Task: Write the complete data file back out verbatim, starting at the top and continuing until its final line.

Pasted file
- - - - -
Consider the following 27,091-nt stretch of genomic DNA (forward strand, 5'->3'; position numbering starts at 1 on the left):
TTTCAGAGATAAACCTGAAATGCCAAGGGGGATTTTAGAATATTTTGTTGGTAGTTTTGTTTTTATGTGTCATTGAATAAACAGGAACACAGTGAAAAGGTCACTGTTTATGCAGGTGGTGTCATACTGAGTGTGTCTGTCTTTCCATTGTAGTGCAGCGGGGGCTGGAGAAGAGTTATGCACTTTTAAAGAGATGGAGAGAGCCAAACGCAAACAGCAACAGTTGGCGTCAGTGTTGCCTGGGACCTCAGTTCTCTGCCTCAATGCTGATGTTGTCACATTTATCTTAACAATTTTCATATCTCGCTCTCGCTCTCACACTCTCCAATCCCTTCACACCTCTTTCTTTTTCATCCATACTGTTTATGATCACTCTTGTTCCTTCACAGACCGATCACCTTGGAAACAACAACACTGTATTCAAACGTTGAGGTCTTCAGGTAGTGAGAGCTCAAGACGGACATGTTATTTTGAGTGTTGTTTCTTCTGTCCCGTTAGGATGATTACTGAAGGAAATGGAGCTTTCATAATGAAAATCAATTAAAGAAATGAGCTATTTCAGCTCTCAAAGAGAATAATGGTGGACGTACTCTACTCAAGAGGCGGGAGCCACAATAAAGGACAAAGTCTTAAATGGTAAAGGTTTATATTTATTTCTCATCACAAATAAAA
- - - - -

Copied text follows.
Consider the following 27,091-nt stretch of genomic DNA (forward strand, 5'->3'; position numbering starts at 1 on the left):
TTTCAGAGATAAACCTGAAATGCCAAGGGGGATTTTAGAATATTTTGTTGGTAGTTTTGTTTTTATGTGTCATTGAATAAACAGGAACACAGTGAAAAGGTCACTGTTTATGCAGGTGGTGTCATACTGAGTGTGTCTGTCTTTCCATTGTAGTGCAGCGGGGGCTGGAGAAGAGTTATGCACTTTTAAAGAGATGGAGAGAGCCAAACGCAAACAGCAACAGTTGGCGTCAGTGTTGCCTGGGACCTCAGTTCTCTGCCTCAATGCTGATGTTGTCACATTTATCTTAACAATTTTCATATCTCGCTCTCGCTCTCACACTCTCCAATCCCTTCACACCTCTTTCTTTTTCATCCATACTGTTTATGATCACTCTTGTTCCTTCACAGACCGATCACCTTGGAAACAACAACACTGTATTCAAACGTTGAGGTCTTCAGGTAGTGAGAGCTCAAGACGGACATGTTATTTTGAGTGTTGTTTCTTCTGTCCCGTTAGGATGATTACTGAAGGAAATGGAGCTTTCATAATGAAAATCAATTAAAGAAATGAGCTATTTCAGCTCTCAAAGAGAATAATGGTGGACGTACTCTACTCAAGAGGCGGGAGCCACAATAAAGGACAAAGTCTTAAATGGTAAAGGTTTATATTTATTTCTCATCACAAATAAAA